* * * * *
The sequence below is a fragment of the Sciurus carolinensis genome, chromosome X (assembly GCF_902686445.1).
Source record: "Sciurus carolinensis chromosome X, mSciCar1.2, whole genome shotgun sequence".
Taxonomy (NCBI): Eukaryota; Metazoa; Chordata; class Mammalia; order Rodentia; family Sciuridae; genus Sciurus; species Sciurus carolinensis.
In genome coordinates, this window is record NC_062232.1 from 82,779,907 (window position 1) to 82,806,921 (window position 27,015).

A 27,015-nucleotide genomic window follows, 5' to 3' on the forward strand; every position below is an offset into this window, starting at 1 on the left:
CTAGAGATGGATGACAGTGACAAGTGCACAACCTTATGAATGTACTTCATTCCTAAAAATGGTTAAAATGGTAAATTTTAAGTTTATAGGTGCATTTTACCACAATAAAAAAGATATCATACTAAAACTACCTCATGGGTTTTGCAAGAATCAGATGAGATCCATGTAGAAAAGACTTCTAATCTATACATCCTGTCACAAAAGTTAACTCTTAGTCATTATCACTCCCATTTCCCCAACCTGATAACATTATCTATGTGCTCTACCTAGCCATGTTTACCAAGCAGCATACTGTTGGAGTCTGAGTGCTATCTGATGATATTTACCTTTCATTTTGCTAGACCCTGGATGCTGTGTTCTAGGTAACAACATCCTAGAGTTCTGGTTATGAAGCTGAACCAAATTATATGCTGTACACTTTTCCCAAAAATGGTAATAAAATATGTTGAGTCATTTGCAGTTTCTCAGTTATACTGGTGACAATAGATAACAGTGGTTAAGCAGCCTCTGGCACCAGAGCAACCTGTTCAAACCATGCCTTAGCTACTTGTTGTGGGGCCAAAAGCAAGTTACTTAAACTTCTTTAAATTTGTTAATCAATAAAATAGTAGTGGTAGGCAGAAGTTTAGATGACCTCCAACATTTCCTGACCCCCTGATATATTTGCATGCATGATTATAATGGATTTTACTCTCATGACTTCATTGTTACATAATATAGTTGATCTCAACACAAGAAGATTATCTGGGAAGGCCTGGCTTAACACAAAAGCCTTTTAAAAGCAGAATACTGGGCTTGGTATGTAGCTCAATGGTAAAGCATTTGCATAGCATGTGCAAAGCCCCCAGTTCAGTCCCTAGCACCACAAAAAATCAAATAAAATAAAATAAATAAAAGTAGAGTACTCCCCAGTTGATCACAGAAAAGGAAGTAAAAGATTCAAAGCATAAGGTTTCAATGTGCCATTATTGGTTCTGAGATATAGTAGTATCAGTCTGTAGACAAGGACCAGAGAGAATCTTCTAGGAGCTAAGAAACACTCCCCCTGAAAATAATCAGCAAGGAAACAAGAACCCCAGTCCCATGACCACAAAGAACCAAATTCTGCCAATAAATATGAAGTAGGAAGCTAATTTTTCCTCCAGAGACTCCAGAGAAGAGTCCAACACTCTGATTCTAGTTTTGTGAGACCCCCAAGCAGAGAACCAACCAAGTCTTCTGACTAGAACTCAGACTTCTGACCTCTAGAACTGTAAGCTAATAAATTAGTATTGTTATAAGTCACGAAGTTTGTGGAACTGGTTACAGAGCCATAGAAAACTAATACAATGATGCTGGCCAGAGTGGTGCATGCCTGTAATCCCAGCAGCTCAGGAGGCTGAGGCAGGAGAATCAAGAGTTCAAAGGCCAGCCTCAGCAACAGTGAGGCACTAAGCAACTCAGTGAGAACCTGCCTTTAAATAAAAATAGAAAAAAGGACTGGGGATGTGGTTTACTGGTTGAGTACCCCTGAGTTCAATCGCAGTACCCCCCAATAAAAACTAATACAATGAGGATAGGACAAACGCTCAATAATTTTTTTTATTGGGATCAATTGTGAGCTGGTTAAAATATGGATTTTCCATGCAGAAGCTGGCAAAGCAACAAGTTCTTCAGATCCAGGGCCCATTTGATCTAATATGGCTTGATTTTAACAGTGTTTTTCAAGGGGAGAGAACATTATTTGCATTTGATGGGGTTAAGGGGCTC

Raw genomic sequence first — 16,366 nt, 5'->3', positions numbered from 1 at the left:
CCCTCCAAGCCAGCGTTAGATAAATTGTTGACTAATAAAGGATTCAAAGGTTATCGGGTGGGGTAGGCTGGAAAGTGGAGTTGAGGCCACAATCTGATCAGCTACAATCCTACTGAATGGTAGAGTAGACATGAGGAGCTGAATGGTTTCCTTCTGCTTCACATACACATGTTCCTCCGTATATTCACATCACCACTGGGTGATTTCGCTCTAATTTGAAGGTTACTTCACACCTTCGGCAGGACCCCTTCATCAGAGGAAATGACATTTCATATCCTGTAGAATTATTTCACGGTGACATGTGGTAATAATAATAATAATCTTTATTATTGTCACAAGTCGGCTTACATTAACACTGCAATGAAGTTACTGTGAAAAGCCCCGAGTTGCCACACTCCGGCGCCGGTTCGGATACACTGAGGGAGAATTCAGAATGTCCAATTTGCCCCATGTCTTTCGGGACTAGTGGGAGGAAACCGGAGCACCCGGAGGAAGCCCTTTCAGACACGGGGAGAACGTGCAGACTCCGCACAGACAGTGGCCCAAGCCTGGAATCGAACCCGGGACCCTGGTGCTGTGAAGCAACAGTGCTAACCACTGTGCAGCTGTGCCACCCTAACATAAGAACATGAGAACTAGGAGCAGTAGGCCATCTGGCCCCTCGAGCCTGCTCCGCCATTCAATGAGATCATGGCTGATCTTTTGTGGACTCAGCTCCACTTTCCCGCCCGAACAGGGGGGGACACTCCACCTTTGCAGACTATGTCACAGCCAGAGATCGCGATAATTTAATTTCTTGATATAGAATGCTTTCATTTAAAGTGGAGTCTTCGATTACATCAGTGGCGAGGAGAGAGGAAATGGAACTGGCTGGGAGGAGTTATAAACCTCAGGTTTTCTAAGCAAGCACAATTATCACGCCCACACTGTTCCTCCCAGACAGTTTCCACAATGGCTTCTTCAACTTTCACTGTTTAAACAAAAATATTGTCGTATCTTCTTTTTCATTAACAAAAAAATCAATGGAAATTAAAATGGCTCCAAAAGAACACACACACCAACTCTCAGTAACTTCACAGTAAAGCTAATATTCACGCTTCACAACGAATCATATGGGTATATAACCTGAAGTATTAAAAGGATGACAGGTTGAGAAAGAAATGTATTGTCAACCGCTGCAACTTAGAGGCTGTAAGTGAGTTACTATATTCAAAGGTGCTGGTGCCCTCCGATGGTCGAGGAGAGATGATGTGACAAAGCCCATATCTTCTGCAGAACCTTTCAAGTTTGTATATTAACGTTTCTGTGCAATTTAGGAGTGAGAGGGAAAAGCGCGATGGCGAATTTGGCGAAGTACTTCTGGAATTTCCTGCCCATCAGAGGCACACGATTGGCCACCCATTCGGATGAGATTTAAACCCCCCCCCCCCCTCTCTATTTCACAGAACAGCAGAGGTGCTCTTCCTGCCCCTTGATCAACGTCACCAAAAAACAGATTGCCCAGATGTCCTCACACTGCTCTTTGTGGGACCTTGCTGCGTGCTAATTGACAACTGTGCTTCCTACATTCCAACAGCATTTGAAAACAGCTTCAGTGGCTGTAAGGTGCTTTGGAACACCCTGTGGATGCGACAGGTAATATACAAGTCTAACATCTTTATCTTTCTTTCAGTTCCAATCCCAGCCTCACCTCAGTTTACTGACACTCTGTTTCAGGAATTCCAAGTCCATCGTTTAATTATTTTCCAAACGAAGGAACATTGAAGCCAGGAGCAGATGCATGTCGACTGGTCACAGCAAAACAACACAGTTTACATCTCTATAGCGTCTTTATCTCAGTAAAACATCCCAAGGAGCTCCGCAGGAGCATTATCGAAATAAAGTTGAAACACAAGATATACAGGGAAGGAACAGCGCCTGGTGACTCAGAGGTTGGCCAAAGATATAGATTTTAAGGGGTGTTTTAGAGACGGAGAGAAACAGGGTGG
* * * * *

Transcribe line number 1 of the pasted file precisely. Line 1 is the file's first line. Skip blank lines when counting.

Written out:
The sequence below is a fragment of the Sciurus carolinensis genome, chromosome X (assembly GCF_902686445.1).